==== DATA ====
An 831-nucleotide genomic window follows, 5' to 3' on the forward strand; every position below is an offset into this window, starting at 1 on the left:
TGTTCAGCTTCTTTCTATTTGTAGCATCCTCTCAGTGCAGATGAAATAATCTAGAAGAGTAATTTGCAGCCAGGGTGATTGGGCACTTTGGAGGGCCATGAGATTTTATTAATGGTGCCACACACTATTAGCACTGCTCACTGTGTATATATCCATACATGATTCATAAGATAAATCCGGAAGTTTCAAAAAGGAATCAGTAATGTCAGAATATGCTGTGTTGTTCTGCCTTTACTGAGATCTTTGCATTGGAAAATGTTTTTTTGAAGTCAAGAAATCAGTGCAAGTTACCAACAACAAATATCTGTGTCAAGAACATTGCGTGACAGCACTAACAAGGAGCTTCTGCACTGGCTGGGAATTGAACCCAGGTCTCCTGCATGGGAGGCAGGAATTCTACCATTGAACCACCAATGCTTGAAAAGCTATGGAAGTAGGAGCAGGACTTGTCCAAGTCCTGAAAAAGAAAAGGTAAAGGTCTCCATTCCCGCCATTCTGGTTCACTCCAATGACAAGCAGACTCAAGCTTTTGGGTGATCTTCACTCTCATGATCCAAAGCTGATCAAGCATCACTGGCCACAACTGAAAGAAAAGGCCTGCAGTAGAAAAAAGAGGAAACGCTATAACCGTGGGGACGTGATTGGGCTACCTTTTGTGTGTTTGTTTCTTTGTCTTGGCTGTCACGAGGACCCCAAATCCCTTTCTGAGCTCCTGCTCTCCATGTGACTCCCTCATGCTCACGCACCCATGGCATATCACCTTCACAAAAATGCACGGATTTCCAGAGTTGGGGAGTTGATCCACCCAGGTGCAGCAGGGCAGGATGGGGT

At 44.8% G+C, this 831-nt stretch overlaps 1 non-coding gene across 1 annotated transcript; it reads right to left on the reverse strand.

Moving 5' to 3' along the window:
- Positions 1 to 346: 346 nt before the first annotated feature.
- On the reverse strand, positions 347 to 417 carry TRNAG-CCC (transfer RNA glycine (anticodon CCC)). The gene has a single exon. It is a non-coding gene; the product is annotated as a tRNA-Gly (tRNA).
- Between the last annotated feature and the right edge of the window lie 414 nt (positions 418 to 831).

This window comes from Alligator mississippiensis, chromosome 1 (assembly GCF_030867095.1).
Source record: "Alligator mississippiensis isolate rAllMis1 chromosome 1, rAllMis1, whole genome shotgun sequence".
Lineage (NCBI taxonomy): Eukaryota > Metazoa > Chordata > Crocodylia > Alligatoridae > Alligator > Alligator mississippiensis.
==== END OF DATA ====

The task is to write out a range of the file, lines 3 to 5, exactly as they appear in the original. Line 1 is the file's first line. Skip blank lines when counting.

At 44.8% G+C, this 831-nt stretch overlaps 1 non-coding gene across 1 annotated transcript; it reads right to left on the reverse strand.

Moving 5' to 3' along the window:
- Positions 1 to 346: 346 nt before the first annotated feature.